Given this vulnerable population of: very low-income families with children, medically challenged and disabled residents (two of which had recently been hospitalized and one still recovering from major surgery), Section 8 recipients and low fixed-income seniors, the residents were surprised to find that none were offered any consideration in regards to their actual physical health and/or financial capacity to move out within the extremely limited 60-day deadline. They also pointed out that a woman living across from their unit is now on Hospice, stating, “And they are making her move out too.”
Where Do We Go?
These women expressed worry and distress about facing this crisis unprepared and finding a new place to live within such a limited time-frame. Given the high demand for low-income apartments, Section 42 buildings and property-based Section 8 apartments are now fully occupied. All that is left are 1 – 5 year waiting lists.
In Their Own Words April, Blanca, Sharon and Shaquita Speak Out
“We were barely making it — before they evicted us”
April, working as a clerk at Fred Meyers for 10 years, expressed struggling with paying rent on time, even when she was working full-time and receiving assistance through the Section 8 program. She explained that it was due to the receipt of her pay-checks being out of sync with her rent, utilities and other household payment due dates.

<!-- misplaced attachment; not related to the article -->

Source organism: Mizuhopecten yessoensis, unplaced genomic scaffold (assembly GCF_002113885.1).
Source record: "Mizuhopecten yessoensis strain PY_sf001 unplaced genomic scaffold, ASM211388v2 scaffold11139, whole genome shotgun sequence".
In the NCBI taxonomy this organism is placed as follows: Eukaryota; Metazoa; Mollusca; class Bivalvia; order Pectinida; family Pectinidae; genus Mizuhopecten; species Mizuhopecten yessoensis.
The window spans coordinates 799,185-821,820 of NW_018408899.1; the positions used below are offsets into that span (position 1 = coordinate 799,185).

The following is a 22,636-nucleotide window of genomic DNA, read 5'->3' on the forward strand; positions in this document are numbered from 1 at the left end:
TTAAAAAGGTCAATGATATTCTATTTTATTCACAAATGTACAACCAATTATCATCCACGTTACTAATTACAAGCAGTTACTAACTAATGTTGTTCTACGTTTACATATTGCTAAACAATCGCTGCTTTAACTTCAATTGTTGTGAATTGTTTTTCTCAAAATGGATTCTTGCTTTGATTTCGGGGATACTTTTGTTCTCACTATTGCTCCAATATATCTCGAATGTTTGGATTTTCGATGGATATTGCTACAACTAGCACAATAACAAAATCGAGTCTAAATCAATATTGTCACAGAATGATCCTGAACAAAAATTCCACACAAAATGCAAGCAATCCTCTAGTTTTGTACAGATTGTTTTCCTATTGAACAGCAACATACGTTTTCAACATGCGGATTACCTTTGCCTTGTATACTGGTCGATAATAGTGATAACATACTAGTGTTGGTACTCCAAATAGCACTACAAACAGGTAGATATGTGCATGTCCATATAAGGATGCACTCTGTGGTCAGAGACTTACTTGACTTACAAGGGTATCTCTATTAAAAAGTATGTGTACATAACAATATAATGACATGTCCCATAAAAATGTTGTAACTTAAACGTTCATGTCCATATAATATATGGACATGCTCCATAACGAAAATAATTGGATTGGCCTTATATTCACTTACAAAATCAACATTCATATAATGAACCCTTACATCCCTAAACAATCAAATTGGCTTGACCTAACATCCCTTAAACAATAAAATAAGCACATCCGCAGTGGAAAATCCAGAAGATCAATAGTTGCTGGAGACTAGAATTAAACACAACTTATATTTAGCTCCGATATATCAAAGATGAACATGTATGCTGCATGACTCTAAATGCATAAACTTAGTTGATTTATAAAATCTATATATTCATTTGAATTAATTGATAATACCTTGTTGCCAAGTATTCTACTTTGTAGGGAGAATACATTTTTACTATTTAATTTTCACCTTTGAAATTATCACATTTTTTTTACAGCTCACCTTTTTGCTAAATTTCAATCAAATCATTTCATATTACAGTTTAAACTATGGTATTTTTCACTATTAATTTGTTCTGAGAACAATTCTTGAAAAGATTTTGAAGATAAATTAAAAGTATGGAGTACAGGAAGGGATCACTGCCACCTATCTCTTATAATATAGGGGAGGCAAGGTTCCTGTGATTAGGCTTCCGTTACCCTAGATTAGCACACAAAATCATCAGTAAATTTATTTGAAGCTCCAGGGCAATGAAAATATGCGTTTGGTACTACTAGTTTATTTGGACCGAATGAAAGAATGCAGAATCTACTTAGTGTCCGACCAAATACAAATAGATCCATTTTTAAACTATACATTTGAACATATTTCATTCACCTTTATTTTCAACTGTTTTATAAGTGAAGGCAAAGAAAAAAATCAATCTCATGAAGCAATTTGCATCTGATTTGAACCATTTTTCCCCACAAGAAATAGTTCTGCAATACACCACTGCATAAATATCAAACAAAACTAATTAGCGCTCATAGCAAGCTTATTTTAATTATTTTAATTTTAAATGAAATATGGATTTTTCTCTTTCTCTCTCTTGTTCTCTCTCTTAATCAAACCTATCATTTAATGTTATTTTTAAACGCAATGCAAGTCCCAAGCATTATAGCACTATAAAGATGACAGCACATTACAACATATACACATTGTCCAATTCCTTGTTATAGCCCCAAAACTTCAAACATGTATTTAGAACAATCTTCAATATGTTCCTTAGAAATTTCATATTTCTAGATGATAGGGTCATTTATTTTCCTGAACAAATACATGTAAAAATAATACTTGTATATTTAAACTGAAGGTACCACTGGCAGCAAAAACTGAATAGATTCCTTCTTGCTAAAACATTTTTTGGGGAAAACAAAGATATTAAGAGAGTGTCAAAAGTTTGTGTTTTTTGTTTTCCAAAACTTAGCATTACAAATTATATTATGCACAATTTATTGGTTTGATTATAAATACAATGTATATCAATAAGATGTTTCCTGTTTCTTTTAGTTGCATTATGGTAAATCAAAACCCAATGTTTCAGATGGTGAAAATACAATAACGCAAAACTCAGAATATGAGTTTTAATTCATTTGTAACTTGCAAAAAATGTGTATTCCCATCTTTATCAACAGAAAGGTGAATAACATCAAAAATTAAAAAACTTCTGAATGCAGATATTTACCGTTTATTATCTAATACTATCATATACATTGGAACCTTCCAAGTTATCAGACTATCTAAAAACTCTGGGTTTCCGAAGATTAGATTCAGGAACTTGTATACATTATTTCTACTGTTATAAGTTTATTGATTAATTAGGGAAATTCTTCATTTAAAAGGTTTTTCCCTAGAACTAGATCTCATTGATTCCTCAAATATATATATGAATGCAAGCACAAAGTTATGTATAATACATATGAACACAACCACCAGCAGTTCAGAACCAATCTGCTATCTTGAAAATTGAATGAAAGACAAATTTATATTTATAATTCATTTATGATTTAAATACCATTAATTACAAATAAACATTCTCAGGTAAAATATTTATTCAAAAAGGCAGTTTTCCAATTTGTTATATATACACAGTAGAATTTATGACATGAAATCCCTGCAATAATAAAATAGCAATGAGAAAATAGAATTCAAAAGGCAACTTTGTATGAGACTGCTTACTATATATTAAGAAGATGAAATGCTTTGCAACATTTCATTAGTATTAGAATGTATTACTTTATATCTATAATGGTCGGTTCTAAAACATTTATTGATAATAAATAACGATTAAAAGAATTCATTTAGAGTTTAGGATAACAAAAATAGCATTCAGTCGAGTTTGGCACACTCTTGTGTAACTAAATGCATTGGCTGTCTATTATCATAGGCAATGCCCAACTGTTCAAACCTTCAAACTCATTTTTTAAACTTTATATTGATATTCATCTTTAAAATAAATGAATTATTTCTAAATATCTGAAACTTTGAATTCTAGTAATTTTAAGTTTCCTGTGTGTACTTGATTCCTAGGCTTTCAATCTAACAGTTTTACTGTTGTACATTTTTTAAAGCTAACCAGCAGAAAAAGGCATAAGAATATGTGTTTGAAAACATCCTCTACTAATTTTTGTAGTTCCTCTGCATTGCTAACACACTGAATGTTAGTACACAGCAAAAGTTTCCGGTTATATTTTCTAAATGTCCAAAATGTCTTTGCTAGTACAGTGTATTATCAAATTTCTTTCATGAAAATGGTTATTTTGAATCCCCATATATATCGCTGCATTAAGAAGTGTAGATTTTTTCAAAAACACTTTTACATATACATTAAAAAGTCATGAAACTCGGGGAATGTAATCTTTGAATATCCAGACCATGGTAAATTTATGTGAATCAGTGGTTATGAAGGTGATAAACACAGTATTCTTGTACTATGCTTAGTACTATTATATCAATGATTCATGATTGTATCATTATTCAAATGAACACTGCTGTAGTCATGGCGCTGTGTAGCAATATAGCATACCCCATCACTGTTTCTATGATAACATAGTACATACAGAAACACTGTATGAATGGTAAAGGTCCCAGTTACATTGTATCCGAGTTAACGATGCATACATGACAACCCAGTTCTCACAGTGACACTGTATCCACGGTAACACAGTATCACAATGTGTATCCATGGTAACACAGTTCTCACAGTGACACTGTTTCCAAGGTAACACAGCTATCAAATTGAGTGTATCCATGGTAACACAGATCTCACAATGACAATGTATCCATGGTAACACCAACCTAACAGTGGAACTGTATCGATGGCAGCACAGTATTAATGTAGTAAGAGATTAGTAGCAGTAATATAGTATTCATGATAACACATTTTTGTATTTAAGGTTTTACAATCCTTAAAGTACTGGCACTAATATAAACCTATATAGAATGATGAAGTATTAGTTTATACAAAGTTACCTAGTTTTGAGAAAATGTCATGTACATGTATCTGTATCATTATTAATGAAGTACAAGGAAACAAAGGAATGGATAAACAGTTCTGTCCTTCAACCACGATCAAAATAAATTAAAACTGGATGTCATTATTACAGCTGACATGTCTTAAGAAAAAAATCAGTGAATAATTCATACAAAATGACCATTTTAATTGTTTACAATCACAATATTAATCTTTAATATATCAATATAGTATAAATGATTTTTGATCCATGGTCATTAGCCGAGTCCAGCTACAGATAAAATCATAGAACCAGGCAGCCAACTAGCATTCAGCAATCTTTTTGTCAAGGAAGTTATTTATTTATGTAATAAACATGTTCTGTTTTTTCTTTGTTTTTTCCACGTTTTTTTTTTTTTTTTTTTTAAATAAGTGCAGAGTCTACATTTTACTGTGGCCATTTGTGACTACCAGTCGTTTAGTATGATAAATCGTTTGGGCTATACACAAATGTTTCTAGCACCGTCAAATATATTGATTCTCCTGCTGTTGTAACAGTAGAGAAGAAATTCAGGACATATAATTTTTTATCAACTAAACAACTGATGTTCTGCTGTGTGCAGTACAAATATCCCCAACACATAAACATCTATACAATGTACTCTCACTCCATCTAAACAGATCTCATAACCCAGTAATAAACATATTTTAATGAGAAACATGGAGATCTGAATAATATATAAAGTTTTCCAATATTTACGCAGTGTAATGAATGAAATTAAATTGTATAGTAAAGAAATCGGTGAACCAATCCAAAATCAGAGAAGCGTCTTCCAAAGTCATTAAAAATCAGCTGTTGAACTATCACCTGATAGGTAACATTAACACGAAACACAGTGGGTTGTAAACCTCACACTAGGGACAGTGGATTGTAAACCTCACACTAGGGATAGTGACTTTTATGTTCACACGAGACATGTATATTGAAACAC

Caught in the Late Fee Trap
Though diligently attempting to pay all of her bills on time, April stated, “I end up paying $100.00 extra every month in rent, because of being charged late fees.” All 4 of the women nodded in agreement.
“It’s as if they want to keep charging you”
No money to move
Because of on-going serious health issues, April is unable to continue working full-time, so now she takes home less than one-third of her very modest full-time income.
Conscientiously trying to keep on top of monthly utilities and other household obligations while only working part-time, she and the other women also stated, “We don’t have money left to move or pay application fees, first and last month’s rent and pet deposits.”
What to do with our Pets?
With 30 days remaining on the eviction time-line, Blanca expressed concerns about what could be done with her dog if she could not find replacement housing in time or if the new property owner would not allow pets. Others voiced their need for temporary pet shelters and financial assistance to cover the costs. “Losing our pets would be losing a member of our family.”